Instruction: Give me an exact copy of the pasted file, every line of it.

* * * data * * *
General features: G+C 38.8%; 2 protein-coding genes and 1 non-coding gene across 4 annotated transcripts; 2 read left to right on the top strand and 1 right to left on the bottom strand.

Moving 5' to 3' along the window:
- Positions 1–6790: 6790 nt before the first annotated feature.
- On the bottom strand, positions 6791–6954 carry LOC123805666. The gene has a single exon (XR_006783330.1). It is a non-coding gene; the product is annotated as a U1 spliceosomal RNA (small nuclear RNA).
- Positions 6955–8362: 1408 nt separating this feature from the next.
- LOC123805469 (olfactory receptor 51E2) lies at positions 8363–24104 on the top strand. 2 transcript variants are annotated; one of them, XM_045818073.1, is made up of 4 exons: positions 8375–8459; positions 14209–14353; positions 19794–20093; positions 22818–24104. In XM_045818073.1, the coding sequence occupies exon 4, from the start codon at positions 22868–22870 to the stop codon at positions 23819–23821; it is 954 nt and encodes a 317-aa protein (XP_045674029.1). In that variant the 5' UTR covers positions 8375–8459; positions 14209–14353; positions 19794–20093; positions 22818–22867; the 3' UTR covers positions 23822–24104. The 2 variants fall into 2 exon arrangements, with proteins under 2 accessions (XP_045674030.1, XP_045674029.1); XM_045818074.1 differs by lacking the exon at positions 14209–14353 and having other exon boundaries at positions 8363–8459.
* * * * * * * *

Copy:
General features: G+C 38.8%; 2 protein-coding genes and 1 non-coding gene across 4 annotated transcripts; 2 read left to right on the top strand and 1 right to left on the bottom strand.

Moving 5' to 3' along the window:
- Positions 1–6790: 6790 nt before the first annotated feature.
- On the bottom strand, positions 6791–6954 carry LOC123805666. The gene has a single exon (XR_006783330.1). It is a non-coding gene; the product is annotated as a U1 spliceosomal RNA (small nuclear RNA).
- Positions 6955–8362: 1408 nt separating this feature from the next.
- LOC123805469 (olfactory receptor 51E2) lies at positions 8363–24104 on the top strand. 2 transcript variants are annotated; one of them, XM_045818073.1, is made up of 4 exons: positions 8375–8459; positions 14209–14353; positions 19794–20093; positions 22818–24104. In XM_045818073.1, the coding sequence occupies exon 4, from the start codon at positions 22868–22870 to the stop codon at positions 23819–23821; it is 954 nt and encodes a 317-aa protein (XP_045674029.1). In that variant the 5' UTR covers positions 8375–8459; positions 14209–14353; positions 19794–20093; positions 22818–22867; the 3' UTR covers positions 23822–24104. The 2 variants fall into 2 exon arrangements, with proteins under 2 accessions (XP_045674030.1, XP_045674029.1); XM_045818074.1 differs by lacking the exon at positions 14209–14353 and having other exon boundaries at positions 8363–8459.